Playing to your strengths in business is sometimes easier said than done. Allow me to rephrase. Playing to your strengths in business is almost always easier said than done. This is mainly due to temptation. Be it the latest tech-stock, with its sky-rocketing price and a product that you can't begin to understand, even if you did go to MIT, or perhaps a fantastic new get-rich-quick scam your email scam screener accidently missed. I am not here to teach self-control when in comes to investing, important though it certainly is. Rather, I would like to address the importance of relying on the skills collected through the various life-experience we've all had. And of course I'll use myself, as well as others, for examples.
In the well known "Rich Dad Poor Dad" book, the author mentions how a period as a deck-hand aboard some sort of ship helped him gain valuable knowledge of the trade routes between the US and Asia, thus helping him when he established business ties between the two. I'm not going to propose becoming a deck-hand, but perhaps a brief look at personal experience could help you start a business in an area you already have some knowledge in.
Maybe your parents ran a grocery when you were growing up? Then you must know something about delivery trucks, refrigerated trucks, customer service, and, if you're like my grandfather, you're probably pretty good with numbers too. Experience should be a tool for your future. And all experience can, and should, be used for this purpose.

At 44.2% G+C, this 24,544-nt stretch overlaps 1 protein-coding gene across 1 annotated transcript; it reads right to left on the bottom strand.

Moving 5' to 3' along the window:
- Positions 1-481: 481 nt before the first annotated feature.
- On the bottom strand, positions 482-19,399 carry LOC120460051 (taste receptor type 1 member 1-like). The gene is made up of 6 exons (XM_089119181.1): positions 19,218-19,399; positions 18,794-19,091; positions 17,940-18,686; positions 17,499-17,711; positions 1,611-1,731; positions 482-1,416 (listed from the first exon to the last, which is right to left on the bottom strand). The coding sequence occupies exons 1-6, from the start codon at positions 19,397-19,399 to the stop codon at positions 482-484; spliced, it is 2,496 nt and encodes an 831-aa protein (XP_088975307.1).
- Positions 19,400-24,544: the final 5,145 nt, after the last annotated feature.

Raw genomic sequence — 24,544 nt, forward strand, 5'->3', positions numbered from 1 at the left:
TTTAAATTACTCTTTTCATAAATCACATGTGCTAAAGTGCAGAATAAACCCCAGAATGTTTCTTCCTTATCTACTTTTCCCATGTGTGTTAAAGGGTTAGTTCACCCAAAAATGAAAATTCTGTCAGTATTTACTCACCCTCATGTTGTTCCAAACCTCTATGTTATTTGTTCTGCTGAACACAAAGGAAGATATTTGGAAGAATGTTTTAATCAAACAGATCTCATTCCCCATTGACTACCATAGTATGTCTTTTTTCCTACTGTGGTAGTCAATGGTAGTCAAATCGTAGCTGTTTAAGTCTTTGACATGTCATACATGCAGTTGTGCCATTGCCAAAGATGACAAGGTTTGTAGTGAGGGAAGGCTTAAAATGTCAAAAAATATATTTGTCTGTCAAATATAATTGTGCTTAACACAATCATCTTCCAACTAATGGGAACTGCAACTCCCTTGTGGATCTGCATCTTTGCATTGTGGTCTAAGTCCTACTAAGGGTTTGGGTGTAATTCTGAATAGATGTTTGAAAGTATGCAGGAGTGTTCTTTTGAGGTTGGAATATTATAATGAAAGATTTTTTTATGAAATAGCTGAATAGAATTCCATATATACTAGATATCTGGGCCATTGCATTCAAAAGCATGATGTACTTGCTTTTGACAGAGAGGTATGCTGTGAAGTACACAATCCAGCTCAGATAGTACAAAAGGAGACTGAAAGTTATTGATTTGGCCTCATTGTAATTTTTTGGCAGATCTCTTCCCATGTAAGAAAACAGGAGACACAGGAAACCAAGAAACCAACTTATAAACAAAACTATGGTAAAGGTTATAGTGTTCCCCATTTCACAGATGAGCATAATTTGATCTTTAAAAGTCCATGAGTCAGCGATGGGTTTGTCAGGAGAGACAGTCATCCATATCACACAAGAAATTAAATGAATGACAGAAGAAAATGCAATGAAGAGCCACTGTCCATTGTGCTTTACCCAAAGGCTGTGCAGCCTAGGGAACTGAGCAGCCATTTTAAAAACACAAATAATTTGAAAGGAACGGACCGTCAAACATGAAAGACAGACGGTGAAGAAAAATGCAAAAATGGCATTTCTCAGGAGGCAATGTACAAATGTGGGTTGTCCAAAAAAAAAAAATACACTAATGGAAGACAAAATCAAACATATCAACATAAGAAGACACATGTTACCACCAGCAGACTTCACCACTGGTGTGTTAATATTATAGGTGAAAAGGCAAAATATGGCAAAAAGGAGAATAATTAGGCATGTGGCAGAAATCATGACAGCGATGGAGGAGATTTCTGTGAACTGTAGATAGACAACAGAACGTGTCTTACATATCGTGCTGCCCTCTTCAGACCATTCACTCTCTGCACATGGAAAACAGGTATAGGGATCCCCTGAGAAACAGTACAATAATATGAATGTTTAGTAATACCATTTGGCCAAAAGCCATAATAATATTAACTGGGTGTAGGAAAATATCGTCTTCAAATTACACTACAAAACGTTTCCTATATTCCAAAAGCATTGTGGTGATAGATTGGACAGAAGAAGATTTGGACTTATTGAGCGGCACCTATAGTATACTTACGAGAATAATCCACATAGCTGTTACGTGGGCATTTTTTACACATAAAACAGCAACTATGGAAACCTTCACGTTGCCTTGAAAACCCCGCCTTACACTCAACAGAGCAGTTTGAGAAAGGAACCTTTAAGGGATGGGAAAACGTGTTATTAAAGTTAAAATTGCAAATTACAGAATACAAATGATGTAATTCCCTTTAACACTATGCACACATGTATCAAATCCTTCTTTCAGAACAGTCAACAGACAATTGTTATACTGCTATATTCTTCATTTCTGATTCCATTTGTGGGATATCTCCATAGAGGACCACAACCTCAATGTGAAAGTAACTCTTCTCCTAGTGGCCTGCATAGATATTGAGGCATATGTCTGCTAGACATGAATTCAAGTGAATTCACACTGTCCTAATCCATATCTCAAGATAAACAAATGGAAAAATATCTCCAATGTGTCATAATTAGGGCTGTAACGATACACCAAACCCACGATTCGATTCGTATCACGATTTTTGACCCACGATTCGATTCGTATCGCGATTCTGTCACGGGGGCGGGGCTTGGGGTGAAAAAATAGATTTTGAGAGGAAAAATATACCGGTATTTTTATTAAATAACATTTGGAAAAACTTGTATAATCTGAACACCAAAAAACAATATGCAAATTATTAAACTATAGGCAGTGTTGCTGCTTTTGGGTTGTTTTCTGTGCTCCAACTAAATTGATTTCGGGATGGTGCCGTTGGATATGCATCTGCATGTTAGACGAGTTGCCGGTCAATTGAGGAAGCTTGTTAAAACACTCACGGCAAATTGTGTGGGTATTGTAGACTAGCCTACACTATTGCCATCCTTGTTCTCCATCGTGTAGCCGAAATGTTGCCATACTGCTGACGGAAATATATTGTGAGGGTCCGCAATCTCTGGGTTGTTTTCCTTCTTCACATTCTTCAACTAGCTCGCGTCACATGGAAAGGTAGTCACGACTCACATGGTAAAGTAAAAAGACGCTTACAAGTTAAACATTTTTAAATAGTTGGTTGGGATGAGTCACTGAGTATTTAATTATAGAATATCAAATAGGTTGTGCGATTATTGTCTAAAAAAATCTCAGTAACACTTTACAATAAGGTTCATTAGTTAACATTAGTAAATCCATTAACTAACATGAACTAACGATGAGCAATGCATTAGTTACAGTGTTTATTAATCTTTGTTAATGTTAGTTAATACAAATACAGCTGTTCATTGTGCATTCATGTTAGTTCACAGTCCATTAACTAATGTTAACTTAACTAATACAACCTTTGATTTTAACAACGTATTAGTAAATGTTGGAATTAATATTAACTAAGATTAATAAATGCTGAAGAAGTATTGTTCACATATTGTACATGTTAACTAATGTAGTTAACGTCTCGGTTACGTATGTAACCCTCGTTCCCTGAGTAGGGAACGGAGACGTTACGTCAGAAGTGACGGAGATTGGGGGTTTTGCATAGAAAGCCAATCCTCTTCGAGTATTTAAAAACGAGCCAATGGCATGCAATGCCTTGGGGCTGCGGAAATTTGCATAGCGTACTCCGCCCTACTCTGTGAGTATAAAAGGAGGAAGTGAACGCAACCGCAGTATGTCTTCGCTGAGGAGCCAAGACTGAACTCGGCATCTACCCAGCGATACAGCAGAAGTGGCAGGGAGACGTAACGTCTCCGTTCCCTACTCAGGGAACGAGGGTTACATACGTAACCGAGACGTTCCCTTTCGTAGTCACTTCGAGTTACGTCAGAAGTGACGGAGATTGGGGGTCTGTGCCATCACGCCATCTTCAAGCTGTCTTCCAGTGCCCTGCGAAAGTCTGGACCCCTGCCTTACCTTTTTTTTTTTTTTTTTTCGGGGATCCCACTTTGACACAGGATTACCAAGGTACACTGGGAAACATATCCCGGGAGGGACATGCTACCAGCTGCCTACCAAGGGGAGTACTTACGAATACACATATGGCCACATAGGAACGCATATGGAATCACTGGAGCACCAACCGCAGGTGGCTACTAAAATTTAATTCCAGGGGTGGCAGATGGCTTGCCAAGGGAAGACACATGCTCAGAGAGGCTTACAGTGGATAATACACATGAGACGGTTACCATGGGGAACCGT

My dad is an Ivy League graduate with a P.H.D. He spent over a dozen years as a professor before deciding teaching was not for him. He kept bouncing around for the next few years, so uncertain of what he wanted to do that it hurt the family to even speak about jobs and business. My dad had always been a natural athlete, and had been playing tennis, swimming and working out at the gym almost every day since he was a young kid. He finally decided it was time to make something of it. In his late forties my dad joined a course for tennis coaches and began giving tennis lessons. A year later, he has several coaches working for him and owns several tennis facilities. Living the dreaming? No, I say it's more like living reality. Reality for my dad was tennis and sports, not teaching.
We all have these experiences or interests that can help us decide what sort of business we'd like to start, join, or at least learn more about. I believe these experiences or interests should be embraced and allowed to help you make your business-related decisions.